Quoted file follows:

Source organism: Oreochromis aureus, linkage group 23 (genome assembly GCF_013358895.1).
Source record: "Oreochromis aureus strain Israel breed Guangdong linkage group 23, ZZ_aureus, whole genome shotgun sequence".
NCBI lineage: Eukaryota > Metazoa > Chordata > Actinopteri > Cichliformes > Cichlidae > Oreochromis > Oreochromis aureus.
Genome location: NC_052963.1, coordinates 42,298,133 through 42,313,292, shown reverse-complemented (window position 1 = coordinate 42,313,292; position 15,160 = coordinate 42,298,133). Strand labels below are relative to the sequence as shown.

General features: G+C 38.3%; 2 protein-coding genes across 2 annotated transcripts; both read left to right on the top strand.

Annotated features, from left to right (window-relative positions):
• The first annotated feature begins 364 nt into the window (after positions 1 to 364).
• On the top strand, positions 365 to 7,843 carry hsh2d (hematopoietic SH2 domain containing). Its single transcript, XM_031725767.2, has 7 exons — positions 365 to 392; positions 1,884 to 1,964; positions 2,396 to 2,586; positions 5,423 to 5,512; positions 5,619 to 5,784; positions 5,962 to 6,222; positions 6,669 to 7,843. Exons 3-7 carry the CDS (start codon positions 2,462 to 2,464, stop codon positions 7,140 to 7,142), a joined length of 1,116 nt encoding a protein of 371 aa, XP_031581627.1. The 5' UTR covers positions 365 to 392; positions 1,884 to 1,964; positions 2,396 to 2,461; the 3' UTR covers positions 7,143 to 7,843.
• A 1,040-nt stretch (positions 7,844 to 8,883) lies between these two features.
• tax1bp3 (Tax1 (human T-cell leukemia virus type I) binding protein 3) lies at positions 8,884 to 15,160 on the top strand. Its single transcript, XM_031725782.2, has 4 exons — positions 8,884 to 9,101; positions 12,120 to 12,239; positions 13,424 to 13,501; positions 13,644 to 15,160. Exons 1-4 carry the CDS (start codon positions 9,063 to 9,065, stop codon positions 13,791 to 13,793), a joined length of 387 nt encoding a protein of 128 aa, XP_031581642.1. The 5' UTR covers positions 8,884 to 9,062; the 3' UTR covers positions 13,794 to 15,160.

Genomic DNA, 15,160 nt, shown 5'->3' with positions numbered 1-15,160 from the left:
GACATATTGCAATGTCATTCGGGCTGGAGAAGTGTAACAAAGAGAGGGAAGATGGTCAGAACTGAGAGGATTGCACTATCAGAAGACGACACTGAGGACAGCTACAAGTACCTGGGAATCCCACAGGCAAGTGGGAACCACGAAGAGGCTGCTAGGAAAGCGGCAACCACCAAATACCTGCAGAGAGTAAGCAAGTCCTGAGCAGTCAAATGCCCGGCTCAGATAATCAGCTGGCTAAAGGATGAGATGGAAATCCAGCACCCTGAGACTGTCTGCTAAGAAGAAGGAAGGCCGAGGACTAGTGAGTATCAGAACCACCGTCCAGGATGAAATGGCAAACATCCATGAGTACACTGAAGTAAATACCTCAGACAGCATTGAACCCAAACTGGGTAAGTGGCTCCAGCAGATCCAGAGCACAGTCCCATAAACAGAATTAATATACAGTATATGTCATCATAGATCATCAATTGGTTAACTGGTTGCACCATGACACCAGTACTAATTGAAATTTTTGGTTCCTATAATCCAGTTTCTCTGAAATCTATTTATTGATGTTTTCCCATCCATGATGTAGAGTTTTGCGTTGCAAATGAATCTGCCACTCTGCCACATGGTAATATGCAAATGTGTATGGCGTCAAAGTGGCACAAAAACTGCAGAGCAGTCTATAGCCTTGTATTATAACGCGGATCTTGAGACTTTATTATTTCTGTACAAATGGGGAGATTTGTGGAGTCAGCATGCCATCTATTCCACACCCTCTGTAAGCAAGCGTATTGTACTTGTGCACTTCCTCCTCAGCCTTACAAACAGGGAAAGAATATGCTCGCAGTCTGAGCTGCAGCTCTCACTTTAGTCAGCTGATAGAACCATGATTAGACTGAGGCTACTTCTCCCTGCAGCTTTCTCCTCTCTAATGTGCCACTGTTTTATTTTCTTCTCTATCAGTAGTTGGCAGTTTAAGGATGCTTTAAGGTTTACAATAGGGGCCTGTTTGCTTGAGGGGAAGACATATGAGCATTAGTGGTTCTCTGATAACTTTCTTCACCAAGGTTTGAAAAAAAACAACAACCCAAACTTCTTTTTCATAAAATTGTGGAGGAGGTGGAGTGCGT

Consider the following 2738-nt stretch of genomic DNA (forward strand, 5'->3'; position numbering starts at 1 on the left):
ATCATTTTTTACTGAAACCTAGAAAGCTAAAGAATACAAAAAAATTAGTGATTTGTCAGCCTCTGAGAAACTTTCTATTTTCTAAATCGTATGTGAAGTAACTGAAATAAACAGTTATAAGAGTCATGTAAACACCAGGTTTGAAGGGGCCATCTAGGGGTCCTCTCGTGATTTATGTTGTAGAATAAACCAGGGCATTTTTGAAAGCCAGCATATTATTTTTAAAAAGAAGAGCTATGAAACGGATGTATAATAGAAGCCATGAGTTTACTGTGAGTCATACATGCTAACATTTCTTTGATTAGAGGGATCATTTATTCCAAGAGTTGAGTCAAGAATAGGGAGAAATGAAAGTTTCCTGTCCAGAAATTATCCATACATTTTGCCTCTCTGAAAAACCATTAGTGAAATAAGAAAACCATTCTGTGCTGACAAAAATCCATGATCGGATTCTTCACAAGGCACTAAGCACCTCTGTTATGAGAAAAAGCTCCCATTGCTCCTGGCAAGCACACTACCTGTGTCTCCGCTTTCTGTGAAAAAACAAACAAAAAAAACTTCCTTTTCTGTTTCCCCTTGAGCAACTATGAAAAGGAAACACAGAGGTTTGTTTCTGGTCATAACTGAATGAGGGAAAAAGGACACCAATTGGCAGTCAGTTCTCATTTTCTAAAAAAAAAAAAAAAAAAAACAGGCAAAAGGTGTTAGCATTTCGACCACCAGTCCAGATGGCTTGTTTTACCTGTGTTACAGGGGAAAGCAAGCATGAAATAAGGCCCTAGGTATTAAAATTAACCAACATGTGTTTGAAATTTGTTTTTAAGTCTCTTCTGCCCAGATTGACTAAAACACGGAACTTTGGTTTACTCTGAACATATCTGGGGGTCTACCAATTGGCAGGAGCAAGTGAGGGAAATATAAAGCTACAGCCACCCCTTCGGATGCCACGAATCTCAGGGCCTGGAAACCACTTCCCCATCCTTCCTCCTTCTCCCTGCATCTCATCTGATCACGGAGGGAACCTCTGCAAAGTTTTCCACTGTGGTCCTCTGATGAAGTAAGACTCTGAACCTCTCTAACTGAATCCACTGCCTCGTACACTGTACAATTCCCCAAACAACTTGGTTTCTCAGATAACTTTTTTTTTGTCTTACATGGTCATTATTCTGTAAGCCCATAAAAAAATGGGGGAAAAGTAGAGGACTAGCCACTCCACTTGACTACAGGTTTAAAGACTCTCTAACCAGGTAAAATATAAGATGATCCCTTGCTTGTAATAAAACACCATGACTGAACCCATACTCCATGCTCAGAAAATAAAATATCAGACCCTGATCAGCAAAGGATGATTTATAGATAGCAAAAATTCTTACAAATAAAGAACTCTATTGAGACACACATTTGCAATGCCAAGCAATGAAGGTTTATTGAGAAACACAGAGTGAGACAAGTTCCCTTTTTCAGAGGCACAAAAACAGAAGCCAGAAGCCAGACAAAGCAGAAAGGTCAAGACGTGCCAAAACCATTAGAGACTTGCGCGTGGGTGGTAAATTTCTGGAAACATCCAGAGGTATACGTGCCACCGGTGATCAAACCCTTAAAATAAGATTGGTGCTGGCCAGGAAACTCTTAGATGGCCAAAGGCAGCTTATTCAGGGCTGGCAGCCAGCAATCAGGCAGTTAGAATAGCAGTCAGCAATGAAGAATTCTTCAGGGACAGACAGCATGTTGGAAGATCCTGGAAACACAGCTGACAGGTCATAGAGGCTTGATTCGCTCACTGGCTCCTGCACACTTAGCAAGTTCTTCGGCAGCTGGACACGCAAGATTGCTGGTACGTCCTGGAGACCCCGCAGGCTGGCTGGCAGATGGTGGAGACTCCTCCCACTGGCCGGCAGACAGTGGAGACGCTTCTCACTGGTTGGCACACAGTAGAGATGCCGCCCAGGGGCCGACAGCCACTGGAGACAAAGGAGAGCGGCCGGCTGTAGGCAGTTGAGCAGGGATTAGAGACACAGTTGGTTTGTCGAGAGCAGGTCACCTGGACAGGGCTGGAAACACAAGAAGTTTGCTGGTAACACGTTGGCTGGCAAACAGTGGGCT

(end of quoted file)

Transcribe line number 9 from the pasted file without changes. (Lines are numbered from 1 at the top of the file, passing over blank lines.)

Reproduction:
• A 1,040-nt stretch (positions 7,844 to 8,883) lies between these two features.